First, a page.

Ben Te’o has been instructed to go “fox-hunting” when England launch their NatWest 6 Nations title defence on Sunday.
Te’o has ousted Jonathan Joseph at outside centre for the Stadio Olimpico showdown, making his first Test appearance outside of the British and Irish Lions tour for almost a year after recovering from three months out with a high ankle sprain.
He faced Italy in the 2017 Championship but his only other England start suffered amid “ruckgate”, the controversial yet then-legal tactic employed by Conor O’Shea’s Azzurri to spread confusion among the Red Rose ranks at Twickenham.
The plan was named ‘The Fox’ by its architects and head coach Eddie Jones wants Te’o, a destructive ball carrier who will bring a physical edge to midfield, to seize his chance this time.
“We played him against Italy last year and the fox got him. The fox got him big time, so he wants to go fox-hunting this week,” Jones said.
“We want to see him carry the ball. If there are no foxes out there, he might have a chance.
“We want him to hit the line hard, that’s what he’s good at. For a big man he’s got good footwork. His attitude is great and he’ll add a different dimension at 13 for us.
“And that’s how we want to play against Italy – a really physical game to set the tone for the tournament. We want to be brutal and absolutely ruthless on Sunday.”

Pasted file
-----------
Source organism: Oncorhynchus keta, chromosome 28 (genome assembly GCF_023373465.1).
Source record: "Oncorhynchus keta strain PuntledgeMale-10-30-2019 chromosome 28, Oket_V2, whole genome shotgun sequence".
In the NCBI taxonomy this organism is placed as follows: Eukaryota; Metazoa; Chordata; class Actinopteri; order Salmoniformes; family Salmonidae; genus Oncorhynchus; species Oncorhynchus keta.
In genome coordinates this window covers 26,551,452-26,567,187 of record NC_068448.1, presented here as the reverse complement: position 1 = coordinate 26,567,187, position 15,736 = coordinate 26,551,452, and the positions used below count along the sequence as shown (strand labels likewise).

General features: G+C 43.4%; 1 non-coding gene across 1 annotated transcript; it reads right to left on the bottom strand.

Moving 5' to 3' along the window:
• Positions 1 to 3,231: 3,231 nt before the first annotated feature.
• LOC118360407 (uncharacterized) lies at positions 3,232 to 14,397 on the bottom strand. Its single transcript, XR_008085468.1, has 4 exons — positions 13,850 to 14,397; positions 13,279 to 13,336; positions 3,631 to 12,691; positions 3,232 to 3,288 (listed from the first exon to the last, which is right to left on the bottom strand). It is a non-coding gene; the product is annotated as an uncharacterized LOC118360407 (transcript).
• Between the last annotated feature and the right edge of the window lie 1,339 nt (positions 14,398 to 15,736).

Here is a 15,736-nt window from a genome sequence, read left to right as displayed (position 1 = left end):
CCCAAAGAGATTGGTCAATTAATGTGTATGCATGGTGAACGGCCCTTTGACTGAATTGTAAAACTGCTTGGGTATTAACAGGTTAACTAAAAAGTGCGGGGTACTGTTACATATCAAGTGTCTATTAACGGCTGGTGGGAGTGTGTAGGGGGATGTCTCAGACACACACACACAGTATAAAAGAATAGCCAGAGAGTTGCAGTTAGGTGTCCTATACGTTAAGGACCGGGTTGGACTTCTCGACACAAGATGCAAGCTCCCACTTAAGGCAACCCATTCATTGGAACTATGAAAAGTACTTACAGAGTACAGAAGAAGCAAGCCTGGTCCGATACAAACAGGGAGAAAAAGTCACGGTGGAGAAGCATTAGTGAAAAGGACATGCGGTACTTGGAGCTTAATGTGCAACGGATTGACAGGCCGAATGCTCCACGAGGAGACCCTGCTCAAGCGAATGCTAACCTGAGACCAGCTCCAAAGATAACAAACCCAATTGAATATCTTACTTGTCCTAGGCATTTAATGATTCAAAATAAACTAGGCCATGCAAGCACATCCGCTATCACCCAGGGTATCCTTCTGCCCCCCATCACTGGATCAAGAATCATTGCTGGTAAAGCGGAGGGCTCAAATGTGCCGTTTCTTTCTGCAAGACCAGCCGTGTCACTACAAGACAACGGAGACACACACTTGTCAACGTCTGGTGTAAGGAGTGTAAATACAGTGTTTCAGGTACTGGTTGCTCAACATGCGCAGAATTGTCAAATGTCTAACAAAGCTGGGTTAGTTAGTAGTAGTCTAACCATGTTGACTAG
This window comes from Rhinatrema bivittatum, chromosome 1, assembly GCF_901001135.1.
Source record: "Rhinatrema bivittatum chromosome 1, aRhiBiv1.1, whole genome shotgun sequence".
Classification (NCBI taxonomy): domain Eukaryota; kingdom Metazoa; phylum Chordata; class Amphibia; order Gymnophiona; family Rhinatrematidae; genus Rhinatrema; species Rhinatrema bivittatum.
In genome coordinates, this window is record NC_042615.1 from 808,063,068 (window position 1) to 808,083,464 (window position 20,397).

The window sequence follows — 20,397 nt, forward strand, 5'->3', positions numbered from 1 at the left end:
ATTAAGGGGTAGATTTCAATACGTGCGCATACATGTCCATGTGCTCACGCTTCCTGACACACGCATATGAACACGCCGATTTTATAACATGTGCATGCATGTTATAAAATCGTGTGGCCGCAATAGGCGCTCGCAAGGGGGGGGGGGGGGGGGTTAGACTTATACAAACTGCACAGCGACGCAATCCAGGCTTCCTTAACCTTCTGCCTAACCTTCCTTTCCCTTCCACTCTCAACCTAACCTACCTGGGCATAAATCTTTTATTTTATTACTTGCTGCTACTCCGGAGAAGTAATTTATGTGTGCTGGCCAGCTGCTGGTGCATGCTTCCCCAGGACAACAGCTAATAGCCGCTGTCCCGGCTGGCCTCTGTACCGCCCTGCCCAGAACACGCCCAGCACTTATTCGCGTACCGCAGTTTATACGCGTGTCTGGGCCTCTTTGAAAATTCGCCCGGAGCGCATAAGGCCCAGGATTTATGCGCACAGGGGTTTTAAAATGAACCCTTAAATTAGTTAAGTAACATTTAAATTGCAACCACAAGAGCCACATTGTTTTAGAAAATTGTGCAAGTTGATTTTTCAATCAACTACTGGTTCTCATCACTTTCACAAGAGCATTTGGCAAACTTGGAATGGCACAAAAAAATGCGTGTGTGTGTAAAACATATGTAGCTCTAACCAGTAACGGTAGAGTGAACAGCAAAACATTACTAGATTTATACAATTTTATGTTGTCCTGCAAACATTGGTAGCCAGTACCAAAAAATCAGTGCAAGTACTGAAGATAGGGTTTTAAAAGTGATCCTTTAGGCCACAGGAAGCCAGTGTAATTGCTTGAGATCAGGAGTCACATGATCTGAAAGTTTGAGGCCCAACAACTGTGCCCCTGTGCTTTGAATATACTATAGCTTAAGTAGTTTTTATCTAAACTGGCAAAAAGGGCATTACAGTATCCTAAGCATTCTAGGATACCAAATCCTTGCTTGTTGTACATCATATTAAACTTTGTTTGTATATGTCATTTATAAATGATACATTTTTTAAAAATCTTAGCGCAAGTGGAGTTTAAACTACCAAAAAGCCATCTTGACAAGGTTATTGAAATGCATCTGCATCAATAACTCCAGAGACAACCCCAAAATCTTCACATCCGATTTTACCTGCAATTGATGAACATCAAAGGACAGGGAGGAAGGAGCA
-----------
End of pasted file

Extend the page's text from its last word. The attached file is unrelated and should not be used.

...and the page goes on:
Te’o made an impact on the Lions’ drawn series with New Zealand last summer, containing Sonny Bill Williams in the first Test before winning his 10th cap in the Auckland decider.
Subsequently the Worcester centre started the Aviva Premiership season only to damage the syndesmotic ligaments of the lower leg in mid October, resulting in surgery and a lay-off that will conclude on Sunday.
Rehabilitation was undertaken in Brisbane at the player’s own cost and Jones saw enough during last week’s training camp in Portugal to convince him he was ready to for Italy.
“Ben was outstanding in the first Lions Test. He went at Sonny Bill and did some really good things,” Jones said.
“I know he was criticised a bit for not passing, but he had a significant impact in that game and looked like a player who can win Test matches for you.
“I judge the players by how they come into us. I watch a lot of club rugby and I study it, but it’s about how they train with us that decides their fate.
“He’s just a good rugby player. He was ranked above Sam Burgess – that’s the stature of him in rugby league.
Te’o’s importance to the team grows in the absence of Billy Vunipola and Nathan Hughes, the marauding number eights who provide the majority of England’s momentum.
“Size is always an issue for us. The issue is – do we find bigger players or do we get quicker or more skilful? We look at both options and we’re working on both,” Jones said.